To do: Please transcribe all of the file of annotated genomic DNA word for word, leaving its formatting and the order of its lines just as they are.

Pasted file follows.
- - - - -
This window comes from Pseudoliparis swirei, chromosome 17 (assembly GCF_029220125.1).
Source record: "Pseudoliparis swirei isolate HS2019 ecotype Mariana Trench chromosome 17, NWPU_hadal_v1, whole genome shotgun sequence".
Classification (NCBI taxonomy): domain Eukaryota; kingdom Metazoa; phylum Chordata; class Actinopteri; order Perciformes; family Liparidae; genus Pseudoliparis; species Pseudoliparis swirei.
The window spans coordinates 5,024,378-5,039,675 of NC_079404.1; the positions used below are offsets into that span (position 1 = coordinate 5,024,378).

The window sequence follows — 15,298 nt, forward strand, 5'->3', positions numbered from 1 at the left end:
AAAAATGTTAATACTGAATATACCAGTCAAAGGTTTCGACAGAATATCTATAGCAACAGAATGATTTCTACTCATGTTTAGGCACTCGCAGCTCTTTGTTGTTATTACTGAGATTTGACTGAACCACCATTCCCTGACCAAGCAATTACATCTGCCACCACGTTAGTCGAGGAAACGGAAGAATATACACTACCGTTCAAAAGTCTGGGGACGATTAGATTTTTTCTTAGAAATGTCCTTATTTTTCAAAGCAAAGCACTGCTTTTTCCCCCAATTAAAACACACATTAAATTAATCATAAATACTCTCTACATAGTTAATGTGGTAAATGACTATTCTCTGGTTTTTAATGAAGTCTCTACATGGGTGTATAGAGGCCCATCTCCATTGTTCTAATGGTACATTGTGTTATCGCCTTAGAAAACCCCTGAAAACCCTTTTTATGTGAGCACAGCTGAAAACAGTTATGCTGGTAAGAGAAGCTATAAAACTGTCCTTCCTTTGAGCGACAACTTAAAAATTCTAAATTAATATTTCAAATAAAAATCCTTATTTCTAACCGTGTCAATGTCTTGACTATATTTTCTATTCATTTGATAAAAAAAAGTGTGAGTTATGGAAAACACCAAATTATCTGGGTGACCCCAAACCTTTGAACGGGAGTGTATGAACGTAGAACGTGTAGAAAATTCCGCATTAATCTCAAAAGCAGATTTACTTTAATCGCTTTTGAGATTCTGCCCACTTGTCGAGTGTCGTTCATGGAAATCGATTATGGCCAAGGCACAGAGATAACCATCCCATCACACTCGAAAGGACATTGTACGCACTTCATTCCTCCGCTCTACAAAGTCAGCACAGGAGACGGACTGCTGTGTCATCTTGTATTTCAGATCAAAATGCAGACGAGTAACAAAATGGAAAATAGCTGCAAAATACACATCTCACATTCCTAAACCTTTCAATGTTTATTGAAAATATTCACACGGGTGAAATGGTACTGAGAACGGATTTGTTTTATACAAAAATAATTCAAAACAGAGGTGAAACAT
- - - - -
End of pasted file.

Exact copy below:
This window comes from Pseudoliparis swirei, chromosome 17 (assembly GCF_029220125.1).
Source record: "Pseudoliparis swirei isolate HS2019 ecotype Mariana Trench chromosome 17, NWPU_hadal_v1, whole genome shotgun sequence".
Classification (NCBI taxonomy): domain Eukaryota; kingdom Metazoa; phylum Chordata; class Actinopteri; order Perciformes; family Liparidae; genus Pseudoliparis; species Pseudoliparis swirei.
The window spans coordinates 5,024,378-5,039,675 of NC_079404.1; the positions used below are offsets into that span (position 1 = coordinate 5,024,378).

The window sequence follows — 15,298 nt, forward strand, 5'->3', positions numbered from 1 at the left end:
AAAAATGTTAATACTGAATATACCAGTCAAAGGTTTCGACAGAATATCTATAGCAACAGAATGATTTCTACTCATGTTTAGGCACTCGCAGCTCTTTGTTGTTATTACTGAGATTTGACTGAACCACCATTCCCTGACCAAGCAATTACATCTGCCACCACGTTAGTCGAGGAAACGGAAGAATATACACTACCGTTCAAAAGTCTGGGGACGATTAGATTTTTTCTTAGAAATGTCCTTATTTTTCAAAGCAAAGCACTGCTTTTTCCCCCAATTAAAACACACATTAAATTAATCATAAATACTCTCTACATAGTTAATGTGGTAAATGACTATTCTCTGGTTTTTAATGAAGTCTCTACATGGGTGTATAGAGGCCCATCTCCATTGTTCTAATGGTACATTGTGTTATCGCCTTAGAAAACCCCTGAAAACCCTTTTTATGTGAGCACAGCTGAAAACAGTTATGCTGGTAAGAGAAGCTATAAAACTGTCCTTCCTTTGAGCGACAACTTAAAAATTCTAAATTAATATTTCAAATAAAAATCCTTATTTCTAACCGTGTCAATGTCTTGACTATATTTTCTATTCATTTGATAAAAAAAAGTGTGAGTTATGGAAAACACCAAATTATCTGGGTGACCCCAAACCTTTGAACGGGAGTGTATGAACGTAGAACGTGTAGAAAATTCCGCATTAATCTCAAAAGCAGATTTACTTTAATCGCTTTTGAGATTCTGCCCACTTGTCGAGTGTCGTTCATGGAAATCGATTATGGCCAAGGCACAGAGATAACCATCCCATCACACTCGAAAGGACATTGTACGCACTTCATTCCTCCGCTCTACAAAGTCAGCACAGGAGACGGACTGCTGTGTCATCTTGTATTTCAGATCAAAATGCAGACGAGTAACAAAATGGAAAATAGCTGCAAAATACACATCTCACATTCCTAAACCTTTCAATGTTTATTGAAAATATTCACACGGGTGAAATGGTACTGAGAACGGATTTGTTTTATACAAAAATAATTCAAAACAGAGGTGAAACAT